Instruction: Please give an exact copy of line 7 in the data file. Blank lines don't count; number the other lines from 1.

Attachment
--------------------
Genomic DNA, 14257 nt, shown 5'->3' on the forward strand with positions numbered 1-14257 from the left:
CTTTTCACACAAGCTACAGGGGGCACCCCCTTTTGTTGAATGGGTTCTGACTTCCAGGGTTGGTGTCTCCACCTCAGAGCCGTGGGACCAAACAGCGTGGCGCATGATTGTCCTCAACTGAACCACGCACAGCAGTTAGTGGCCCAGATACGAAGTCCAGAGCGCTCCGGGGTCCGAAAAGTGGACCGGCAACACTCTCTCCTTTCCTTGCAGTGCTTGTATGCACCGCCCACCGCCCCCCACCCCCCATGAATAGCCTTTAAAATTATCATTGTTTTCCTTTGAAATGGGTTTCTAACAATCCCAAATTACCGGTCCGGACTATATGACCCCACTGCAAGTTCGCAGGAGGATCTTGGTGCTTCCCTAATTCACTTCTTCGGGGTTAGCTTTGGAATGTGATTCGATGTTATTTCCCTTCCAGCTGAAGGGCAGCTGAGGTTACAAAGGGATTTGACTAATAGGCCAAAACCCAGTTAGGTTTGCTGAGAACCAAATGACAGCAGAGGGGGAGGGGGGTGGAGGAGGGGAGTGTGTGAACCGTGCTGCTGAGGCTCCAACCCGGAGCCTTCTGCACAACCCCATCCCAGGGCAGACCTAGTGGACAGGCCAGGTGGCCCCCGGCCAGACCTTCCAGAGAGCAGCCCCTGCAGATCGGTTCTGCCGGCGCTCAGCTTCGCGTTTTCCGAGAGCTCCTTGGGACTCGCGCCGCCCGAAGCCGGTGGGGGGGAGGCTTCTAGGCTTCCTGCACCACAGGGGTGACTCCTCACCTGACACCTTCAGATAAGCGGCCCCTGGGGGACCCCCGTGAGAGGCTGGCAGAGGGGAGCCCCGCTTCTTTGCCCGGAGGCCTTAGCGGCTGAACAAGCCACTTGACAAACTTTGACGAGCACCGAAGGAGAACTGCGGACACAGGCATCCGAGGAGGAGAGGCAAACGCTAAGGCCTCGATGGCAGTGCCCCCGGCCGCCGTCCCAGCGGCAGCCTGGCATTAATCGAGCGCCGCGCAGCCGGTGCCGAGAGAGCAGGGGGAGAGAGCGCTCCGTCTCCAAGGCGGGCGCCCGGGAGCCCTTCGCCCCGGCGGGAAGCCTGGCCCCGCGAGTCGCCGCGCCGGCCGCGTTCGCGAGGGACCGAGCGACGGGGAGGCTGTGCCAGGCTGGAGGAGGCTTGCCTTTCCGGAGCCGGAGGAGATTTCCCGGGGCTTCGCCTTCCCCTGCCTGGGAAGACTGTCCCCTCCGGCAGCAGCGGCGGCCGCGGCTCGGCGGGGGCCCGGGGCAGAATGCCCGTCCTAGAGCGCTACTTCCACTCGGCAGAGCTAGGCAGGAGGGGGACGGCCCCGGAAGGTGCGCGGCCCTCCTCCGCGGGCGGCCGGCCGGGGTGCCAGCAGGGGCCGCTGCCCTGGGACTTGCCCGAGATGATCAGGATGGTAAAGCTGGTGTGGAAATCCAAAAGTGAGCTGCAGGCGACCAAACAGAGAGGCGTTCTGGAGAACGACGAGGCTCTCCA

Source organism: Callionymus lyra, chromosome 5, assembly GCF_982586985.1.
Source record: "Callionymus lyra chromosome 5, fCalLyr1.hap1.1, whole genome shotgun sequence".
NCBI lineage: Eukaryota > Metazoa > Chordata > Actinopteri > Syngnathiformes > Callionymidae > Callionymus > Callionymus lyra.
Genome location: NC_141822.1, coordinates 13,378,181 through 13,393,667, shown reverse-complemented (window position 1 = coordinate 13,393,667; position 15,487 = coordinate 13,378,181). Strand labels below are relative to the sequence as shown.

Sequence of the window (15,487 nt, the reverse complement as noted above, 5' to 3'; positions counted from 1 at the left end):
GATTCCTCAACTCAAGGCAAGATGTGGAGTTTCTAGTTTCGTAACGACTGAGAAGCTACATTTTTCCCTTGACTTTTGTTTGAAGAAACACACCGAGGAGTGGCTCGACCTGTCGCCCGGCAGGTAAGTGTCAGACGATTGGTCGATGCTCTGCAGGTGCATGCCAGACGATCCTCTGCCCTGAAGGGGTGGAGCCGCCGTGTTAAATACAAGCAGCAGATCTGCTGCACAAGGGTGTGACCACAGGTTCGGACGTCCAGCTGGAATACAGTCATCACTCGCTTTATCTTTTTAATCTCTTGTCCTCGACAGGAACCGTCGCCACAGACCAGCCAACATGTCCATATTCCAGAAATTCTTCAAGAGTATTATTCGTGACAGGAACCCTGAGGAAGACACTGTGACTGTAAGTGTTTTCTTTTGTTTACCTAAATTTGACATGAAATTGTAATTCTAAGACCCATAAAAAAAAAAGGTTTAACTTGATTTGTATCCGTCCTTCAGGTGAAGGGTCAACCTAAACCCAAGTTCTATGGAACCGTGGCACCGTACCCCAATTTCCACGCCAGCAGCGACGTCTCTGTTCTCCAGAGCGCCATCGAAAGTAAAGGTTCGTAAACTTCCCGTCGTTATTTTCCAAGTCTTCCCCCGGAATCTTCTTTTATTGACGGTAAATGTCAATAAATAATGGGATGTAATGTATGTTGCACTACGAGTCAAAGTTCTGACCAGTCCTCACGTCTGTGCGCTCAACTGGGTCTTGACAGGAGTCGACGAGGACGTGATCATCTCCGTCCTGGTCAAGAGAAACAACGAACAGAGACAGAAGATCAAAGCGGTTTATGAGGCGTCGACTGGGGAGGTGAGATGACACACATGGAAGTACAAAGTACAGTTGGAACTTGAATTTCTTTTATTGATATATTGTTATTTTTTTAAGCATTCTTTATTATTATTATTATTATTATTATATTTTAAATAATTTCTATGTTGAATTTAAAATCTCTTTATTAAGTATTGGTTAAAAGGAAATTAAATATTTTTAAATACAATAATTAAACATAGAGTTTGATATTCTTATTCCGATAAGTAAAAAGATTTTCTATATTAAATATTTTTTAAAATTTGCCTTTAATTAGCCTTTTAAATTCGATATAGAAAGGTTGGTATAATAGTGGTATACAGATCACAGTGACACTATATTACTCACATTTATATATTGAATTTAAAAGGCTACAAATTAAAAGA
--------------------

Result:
Sequence of the window (15,487 nt, the reverse complement as noted above, 5' to 3'; positions counted from 1 at the left end):